Epoxy resin is a magnificent material. It's strong, durable, and beautiful, with a transparent appearance and a rock-solid glasslike finish.
But how does epoxy fare with different levels of heat? Is epoxy heat resistant? These are important questions about a material that is commonly used on bar tops, kitchen countertops, and dining tables.
In this article, we'll be explaining how low and high heat effect epoxy, as well as providing some tips how to easily avoid heat damage, so you can keep your epoxy finish looking good as new.
High-Quality Epoxy Handles Heat Well
There are many different claims about epoxy resin's ability to handle heat, some which are absurd (500°F?—not likely!), and some which simply underestimate what a good epoxy can withstand.
Let's try to clear things up a bit.
Medium-To-Low Levels of Heat (At or Below 135°F)
Yes, epoxy resin is indeed relatively heat resistant.
At moderate or lower levels of heat, a high-quality epoxy resin performs quite well. Once cured, an epoxy finish will reliably handle up to 135°F without any issues. This is quite high for most purposes, and—as a reference point—is more than enough to cause a person severe burns after a few seconds. In other words, this is a heat level that's already well beyond what you'll typically encounter.
As long as your epoxy finish is within this range—while the surface may warm up quickly, it won't deform or soften.
High Levels of Heat (135°F+)
At heat levels higher than 135°F, epoxy will start to gradually soften. The higher the temperature, the faster this occurs. If the heat level is extremely high, it can cause severe distortion in the finish and irreversible heat damage almost immediately. Thus, it's essential to make sure you don't place anything at such high heat directly onto your epoxy resin surface.
For hot cooking equipment such as pots and pans, you can use trivets to protect your finish. Trivets are small objects that help prevent heat damage; instead of placing your hot items directly on the hard surface, you place them on the trivet. Instead of transferring directly into the epoxy finish, the heat will be dispersed by the trivet due to its shape and material.
Similarly, for things like hot cups and bowls of food that haven't finished cooling, you can use trivets or coasters, which can also adequately delay heat transfer to prevent any potential for damage.
The Brand of Epoxy Resin You Choose Matters
Nowadays, there are many epoxy resin brands being sold. Some are high-quality, but many are not. It's important to remember that while epoxy resin can handle quite a lot of heat, that's only if it's well-made epoxy.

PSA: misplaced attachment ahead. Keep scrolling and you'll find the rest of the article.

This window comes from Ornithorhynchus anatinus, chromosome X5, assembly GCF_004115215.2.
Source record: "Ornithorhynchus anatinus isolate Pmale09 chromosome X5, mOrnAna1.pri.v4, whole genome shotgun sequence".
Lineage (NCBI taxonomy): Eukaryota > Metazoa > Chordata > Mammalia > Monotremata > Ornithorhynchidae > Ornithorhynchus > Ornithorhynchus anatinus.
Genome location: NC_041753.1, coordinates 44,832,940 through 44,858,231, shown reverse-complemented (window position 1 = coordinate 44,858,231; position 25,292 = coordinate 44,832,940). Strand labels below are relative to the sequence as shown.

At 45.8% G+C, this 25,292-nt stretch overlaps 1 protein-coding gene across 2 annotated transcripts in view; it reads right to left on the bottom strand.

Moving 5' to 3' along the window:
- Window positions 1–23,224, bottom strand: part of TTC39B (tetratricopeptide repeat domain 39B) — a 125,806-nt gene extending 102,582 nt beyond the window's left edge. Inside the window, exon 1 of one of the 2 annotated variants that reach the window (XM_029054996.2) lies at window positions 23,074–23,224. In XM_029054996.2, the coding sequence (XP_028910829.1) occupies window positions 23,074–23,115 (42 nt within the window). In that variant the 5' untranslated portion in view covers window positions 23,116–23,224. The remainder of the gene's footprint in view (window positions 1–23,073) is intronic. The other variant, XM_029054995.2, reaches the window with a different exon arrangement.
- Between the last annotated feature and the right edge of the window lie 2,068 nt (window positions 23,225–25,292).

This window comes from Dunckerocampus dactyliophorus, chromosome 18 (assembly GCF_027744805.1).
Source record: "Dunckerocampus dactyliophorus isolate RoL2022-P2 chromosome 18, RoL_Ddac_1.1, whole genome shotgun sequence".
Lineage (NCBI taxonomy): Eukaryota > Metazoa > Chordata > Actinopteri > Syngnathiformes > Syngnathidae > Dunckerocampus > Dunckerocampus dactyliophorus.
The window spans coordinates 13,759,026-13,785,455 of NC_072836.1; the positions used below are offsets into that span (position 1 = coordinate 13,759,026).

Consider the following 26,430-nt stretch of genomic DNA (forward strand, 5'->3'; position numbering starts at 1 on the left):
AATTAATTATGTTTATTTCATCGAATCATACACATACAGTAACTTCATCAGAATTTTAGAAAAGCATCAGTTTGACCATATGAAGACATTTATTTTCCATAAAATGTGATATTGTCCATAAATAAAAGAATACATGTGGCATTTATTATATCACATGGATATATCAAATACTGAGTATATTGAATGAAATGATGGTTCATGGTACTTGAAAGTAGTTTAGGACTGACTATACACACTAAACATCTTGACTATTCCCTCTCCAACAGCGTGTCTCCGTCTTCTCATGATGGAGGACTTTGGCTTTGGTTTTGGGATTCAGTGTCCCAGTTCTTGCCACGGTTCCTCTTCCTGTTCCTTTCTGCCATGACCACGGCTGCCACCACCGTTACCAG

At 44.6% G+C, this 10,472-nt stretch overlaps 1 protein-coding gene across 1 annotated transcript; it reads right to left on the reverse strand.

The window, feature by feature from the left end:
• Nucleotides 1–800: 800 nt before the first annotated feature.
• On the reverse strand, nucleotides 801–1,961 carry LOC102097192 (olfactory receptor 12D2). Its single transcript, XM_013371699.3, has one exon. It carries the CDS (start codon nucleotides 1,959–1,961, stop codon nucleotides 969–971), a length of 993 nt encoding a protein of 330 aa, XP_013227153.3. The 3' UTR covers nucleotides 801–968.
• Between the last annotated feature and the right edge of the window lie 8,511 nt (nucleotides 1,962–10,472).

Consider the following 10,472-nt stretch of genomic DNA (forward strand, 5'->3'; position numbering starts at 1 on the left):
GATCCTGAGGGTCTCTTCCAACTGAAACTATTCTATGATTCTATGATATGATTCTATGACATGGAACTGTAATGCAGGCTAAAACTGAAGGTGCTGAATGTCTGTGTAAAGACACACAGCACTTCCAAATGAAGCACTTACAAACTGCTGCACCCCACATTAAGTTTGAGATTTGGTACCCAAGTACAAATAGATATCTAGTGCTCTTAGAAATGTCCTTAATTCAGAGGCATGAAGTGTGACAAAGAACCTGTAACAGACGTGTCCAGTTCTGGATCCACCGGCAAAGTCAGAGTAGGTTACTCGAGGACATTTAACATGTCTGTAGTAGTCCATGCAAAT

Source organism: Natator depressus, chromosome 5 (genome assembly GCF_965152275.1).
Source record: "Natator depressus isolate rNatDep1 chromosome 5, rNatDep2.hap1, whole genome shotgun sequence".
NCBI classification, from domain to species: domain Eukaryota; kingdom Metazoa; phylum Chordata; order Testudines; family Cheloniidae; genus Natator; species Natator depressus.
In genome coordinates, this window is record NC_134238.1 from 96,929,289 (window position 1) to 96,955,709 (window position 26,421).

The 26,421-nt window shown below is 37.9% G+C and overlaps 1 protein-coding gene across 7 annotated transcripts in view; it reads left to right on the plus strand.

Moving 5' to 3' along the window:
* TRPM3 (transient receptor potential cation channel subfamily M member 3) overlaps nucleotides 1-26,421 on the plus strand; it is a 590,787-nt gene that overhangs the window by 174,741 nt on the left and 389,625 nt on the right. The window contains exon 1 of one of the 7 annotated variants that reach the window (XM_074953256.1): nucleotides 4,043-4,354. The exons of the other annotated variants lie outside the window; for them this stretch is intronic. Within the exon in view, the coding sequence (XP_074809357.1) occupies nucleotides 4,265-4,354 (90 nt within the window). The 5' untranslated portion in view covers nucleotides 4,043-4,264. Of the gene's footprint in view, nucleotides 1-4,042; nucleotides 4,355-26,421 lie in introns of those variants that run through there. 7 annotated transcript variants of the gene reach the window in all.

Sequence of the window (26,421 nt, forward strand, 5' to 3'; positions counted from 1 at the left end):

Unfortunately, many producers cut corners on the quality of their resin to make more money. Cheap fillers and additives can lead to a soft or brittle epoxy finish, susceptible to all types of damage, including heat.
To avoid this, always use an epoxy resin from a trusted, reputable source. This will ensure you get the product you're ordering, and not a cheap substitute.
At Primaloc, our Premium Epoxy Resin is designed to last, capable of enduring heavy usage in rough, high-traffic environments. You can bet we don't compromise on quality—and that includes in our quality assurance testing for heat resistance.
How Do You Fix Epoxy With Heat Damage?
There's no quick-and-easy fix for heat-damaged epoxy. The best thing you can do is be prudent to avoid it. Use trivets and coasters, and don't put hot things directly on the surface.
That being said, it is possible to restore your finish. Let's talk about how.
For epoxy with light, surface-level heat damage:
- Give the epoxy a light sanding. This should smooth the surface out a bit.
- Rub the surface of your epoxy with some acetone.
- Wait about 30 minutes, then manually apply a fresh seal coat to the damaged areas.
- Wait about 4 to 6 more hours, then apply a fresh flood coat of epoxy to your project. This should refresh the finish and make it look like new.
For epoxy with deep and heavy heat damage:
If the damage is severe, you may have to redo the entire finish.
- Begin by heavily sanding the epoxy surface. You'll need to remove most of the flood coat, clearing away the damaged areas. Once the surface is smooth, continue to step 2.
- Rub the surface of your epoxy with some acetone. This will prepare it for a fresh seal coat.
- Wait 30 minutes, then apply a fresh seal coat of epoxy to the project.
- Wait about 4 to 6 more hours, then apply a fresh flood coat of epoxy to your project. If handled properly, you'll have a finish looking good as new.
Keep in mind that while this should work for most cases, it won't apply to every scenario. Sometimes the damage is too immense to repair.
Primaloc Epoxy: Premium Epoxy for Premium Results
When it comes to epoxy resin, Primaloc Epoxy gets the job done. Our epoxy resin is premium-grade, with high performance in heat resistance.
Epoxy resin can be beautiful, strong, and long-lasting—which is why you shouldn't compromise on quality. With Primaloc Epoxy Resin, you get the ultimate finish in durability and visual appeal.
Protect your surfaces by giving them a rock-solid epoxy finish. Choose strong. Choose reliable. Choose Primaloc.